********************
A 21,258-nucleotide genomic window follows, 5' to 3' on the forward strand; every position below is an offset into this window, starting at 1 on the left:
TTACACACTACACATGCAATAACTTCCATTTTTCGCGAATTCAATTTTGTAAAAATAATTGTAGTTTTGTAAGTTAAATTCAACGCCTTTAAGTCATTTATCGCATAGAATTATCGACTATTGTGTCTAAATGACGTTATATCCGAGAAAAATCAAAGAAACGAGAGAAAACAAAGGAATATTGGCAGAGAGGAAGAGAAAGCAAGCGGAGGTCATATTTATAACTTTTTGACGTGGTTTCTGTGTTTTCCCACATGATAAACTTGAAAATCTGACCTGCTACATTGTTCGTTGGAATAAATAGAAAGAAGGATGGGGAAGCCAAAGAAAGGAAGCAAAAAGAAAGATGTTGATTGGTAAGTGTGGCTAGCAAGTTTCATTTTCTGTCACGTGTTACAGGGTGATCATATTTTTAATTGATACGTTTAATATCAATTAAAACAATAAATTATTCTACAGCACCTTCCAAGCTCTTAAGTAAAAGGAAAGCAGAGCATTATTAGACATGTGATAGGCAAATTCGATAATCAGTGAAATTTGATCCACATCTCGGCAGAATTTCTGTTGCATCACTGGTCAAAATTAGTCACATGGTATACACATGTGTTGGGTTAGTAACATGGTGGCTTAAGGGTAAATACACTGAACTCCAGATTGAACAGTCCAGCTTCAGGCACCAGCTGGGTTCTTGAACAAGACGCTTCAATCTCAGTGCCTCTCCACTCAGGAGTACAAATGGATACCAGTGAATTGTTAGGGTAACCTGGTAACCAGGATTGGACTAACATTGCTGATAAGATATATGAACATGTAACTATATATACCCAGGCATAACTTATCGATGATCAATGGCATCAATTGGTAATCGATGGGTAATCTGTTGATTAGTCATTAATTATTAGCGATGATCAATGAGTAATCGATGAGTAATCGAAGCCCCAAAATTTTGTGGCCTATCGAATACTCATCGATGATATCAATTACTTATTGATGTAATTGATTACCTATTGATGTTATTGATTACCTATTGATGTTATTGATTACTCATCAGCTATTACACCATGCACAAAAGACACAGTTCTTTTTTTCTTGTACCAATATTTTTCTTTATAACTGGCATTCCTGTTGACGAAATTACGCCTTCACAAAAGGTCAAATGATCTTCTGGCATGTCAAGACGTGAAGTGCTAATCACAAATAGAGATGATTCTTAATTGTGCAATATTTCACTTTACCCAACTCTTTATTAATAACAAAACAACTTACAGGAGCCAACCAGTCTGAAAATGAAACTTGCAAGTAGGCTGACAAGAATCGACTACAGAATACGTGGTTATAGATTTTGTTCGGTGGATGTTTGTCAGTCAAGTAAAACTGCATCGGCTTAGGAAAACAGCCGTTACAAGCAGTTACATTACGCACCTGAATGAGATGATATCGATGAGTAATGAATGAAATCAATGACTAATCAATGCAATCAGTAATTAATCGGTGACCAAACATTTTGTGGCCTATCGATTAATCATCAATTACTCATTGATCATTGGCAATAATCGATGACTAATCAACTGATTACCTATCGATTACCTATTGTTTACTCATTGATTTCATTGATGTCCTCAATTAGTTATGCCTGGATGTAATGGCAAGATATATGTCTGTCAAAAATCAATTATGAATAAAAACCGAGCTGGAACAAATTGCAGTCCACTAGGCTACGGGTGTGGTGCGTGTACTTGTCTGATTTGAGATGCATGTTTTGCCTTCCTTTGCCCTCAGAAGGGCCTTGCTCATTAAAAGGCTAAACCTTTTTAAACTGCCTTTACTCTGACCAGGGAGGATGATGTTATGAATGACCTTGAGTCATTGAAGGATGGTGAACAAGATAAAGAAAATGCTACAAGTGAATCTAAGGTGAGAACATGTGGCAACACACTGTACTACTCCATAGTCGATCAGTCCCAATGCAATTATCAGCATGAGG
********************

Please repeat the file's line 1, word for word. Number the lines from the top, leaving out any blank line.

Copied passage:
A 21,258-nucleotide genomic window follows, 5' to 3' on the forward strand; every position below is an offset into this window, starting at 1 on the left: